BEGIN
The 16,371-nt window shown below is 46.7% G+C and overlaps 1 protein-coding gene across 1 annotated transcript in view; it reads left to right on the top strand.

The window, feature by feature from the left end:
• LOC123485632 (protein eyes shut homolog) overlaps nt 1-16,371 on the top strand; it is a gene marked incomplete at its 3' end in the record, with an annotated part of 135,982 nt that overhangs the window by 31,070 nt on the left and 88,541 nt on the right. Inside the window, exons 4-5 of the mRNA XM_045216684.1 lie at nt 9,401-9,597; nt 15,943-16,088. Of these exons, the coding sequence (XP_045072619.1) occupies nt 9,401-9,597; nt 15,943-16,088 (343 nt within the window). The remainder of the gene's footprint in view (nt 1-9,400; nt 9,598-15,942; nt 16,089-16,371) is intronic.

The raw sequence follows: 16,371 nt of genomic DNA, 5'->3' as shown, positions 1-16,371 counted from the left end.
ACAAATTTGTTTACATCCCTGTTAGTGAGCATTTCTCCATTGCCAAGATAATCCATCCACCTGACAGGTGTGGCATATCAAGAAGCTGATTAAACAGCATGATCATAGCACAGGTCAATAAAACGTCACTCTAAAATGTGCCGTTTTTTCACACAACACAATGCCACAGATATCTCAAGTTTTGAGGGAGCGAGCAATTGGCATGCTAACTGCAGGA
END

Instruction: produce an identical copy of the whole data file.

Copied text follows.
The 16,371-nt window shown below is 46.7% G+C and overlaps 1 protein-coding gene across 1 annotated transcript in view; it reads left to right on the top strand.

The window, feature by feature from the left end:
• LOC123485632 (protein eyes shut homolog) overlaps nt 1-16,371 on the top strand; it is a gene marked incomplete at its 3' end in the record, with an annotated part of 135,982 nt that overhangs the window by 31,070 nt on the left and 88,541 nt on the right. Inside the window, exons 4-5 of the mRNA XM_045216684.1 lie at nt 9,401-9,597; nt 15,943-16,088. Of these exons, the coding sequence (XP_045072619.1) occupies nt 9,401-9,597; nt 15,943-16,088 (343 nt within the window). The remainder of the gene's footprint in view (nt 1-9,400; nt 9,598-15,942; nt 16,089-16,371) is intronic.

The raw sequence follows: 16,371 nt of genomic DNA, 5'->3' as shown, positions 1-16,371 counted from the left end.
ACAAATTTGTTTACATCCCTGTTAGTGAGCATTTCTCCATTGCCAAGATAATCCATCCACCTGACAGGTGTGGCATATCAAGAAGCTGATTAAACAGCATGATCATAGCACAGGTCAATAAAACGTCACTCTAAAATGTGCCGTTTTTTCACACAACACAATGCCACAGATATCTCAAGTTTTGAGGGAGCGAGCAATTGGCATGCTAACTGCAGGA